Both of these issues are exacerbated at extremes of temperature. I believe the German OEM’s are also trying to deliver a consistent, rapid charge experience as well as they have made a bit of a thing about this at press events. Maybe charging times have been a key metric that these OEM’s have focused on, and walling off the battery capacity allows the charge to be accepted more quickly right up to the 100% indicated capacity. Whereas if you are pushing closer to the max capacity of the battery pack you need to slow the charge speed down or perhaps even stop the rapid charging before the pack is completely at its 100% capacity.

Next up, we are looking at the per km efficiency ratings to investigate efficiency. Many commentators have incorrectly equated the range and efficiency, the range is a function of battery capacity and efficiency, but you could have a really efficient car with a poor range because it has a small battery. Efficiency in an EV is extremely important, much more so than in ICE cars. More money can and should be invested in efficient powertrain components to maximise the range from the battery being used, which can then lead to smaller and cheaper batteries which further helps efficiency.

The Porsche manages a WLTP energy efficiency figure of 230 Wh/km with the Audi at 283 Wh/km, but the Tesla is only 210 Wh/km, which is impressive for a relatively large car considering the efficiency figure of the smaller Hyundai Kona is 154 Wh/km on the same measure.

This basic stat shows us that there could be some fundamental things going on with these three cars meaning the two German makers are using considerably more electrical energy for every km driven.

First, let us start with considering what drives efficiency in an electric vehicle

  1. Batteries and charging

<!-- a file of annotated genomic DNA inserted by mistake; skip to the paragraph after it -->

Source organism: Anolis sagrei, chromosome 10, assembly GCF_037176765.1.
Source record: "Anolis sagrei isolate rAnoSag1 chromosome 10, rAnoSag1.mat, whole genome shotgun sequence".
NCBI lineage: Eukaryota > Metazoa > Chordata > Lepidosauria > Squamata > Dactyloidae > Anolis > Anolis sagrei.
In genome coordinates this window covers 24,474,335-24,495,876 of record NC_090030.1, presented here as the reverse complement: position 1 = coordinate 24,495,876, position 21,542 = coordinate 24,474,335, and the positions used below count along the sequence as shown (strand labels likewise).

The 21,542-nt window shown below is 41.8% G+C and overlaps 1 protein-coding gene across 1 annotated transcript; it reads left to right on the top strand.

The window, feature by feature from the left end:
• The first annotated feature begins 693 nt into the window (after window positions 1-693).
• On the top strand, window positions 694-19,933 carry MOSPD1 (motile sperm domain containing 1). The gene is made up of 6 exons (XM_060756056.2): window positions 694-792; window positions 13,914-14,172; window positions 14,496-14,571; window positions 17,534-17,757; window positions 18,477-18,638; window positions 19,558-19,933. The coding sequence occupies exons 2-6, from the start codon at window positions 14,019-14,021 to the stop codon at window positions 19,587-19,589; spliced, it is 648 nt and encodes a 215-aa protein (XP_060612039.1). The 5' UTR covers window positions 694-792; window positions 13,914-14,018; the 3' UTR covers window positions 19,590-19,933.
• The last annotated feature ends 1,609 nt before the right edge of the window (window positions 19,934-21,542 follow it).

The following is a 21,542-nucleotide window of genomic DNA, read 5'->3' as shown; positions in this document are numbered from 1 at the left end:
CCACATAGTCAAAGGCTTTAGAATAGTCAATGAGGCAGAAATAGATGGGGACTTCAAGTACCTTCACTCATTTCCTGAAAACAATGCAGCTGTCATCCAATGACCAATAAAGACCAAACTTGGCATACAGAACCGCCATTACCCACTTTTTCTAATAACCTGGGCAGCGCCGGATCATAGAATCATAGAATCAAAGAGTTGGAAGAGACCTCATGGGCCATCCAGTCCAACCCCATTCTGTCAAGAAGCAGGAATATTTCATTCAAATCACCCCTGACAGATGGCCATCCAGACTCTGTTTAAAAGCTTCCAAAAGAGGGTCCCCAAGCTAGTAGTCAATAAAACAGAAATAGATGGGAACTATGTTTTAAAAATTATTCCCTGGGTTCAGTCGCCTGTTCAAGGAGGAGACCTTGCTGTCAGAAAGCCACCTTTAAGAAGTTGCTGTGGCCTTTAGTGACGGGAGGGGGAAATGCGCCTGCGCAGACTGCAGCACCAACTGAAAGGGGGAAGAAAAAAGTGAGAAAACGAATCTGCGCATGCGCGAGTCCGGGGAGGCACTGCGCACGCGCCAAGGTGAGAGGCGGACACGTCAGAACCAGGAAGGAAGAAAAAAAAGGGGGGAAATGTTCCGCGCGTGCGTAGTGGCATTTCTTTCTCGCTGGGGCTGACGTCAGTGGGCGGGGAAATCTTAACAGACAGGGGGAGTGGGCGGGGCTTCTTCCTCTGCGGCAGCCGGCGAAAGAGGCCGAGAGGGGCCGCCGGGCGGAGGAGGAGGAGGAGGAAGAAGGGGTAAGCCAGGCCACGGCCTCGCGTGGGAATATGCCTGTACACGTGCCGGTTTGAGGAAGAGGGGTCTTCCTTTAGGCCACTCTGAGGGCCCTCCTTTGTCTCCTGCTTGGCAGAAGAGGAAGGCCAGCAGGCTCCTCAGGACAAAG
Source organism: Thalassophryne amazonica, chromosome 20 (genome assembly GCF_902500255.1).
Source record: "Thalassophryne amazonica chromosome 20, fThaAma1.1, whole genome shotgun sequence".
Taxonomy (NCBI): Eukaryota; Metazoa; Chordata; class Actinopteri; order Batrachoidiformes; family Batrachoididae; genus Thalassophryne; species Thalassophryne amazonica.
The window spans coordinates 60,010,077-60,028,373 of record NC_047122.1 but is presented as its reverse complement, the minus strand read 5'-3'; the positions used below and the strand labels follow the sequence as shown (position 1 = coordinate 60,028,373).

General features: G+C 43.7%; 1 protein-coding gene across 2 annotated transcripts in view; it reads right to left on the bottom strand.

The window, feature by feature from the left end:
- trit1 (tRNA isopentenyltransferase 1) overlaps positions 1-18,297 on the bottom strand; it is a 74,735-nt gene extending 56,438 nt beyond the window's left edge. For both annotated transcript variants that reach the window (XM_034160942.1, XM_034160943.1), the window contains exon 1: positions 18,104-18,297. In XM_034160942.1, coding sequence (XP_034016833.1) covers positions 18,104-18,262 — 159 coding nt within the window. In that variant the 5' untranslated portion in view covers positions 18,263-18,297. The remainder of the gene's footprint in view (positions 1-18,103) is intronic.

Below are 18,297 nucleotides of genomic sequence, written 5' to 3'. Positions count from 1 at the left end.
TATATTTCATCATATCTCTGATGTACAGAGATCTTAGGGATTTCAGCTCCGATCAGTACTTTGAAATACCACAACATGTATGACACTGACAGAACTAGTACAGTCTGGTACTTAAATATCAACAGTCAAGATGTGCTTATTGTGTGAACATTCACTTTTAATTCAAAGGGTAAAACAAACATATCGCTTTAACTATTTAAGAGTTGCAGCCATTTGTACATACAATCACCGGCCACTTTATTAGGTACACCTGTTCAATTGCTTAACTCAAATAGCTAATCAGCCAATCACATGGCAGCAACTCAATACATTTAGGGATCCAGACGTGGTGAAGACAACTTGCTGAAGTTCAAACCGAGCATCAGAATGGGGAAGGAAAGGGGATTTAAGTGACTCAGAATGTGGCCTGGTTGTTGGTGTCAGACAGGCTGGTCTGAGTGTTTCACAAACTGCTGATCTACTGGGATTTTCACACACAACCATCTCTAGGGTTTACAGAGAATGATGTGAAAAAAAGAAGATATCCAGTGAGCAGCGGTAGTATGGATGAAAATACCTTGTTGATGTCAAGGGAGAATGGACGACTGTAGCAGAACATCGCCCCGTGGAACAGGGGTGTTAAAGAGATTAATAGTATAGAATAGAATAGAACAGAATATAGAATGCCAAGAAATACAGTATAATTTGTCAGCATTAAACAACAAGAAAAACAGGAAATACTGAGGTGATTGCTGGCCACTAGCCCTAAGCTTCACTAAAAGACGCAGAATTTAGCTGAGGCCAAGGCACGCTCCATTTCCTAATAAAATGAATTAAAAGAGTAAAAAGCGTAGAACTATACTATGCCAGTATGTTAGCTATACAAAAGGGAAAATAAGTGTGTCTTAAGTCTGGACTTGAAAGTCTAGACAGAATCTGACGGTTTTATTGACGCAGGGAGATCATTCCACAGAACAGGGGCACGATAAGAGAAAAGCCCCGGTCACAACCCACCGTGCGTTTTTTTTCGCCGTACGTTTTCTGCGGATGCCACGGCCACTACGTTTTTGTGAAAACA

2. Traction motor and power electronics
  3. Ancillary systems
  4. Aerodynamics
  5. Vehicle weight and rolling resistance

Let us start with the easy stuff in reverse order.

Weight & Rolling Resistance: The Porsche weighs 5,121 lbs which is slightly heavier than the Tesla at 4,941 lbs. The Audi is the heaviest weighing in at 5,754 lbs. So there is an advantage to the Tesla here as a lighter vehicle needs less energy to accelerate it to a given speed. Taking out weight from the powertrain components and the battery is a big topic for future electric vehicle development.

Tyres contribute massively to rolling resistance, and we can see that there is quite a difference in the cars tyre sizes – Tesla P245/35R21, Audi P255/50R20, Porsche 265/35R21 front tires and 305/30R21 wider tyres are better for handling and traction but give more rolling resistance. There is a reason why the BMW i3 runs on tyres that are so skinny they look like they were stolen from a bicycle! Again further efficiency gains for the Tesla on rolling resistance from quite a simple design choice. However, the tyres on the Audi and Porsche will have been selected carefully and are they are very, very performance-orientated, particularly on the Porsche. You can see this on the WLTP ratings where there are ratings for the same models on different size tyres, as much as 10% can be lost by going to a wider tyre on the same model of vehicle.

Aerodynamics: The Tesla is also better at slipping through the air with a drag coefficient of 0.23 vs the Porsche’s 0.25, although interestingly the vanilla turbo (argh!) has a lower quoted cd of 0.22. Despite some of the trimmings of the Model S creating a negative aero impact, the Audi drag coefficient is 0.28, some 20% higher than the Tesla (or the non-turbo Taycan). Pushing through the air is one of the most significant energy consumers, with approximately 2% fuel saving per 10% cd improvement. This gives us a 4% difference between the Audi and Tesla from the aero performance alone.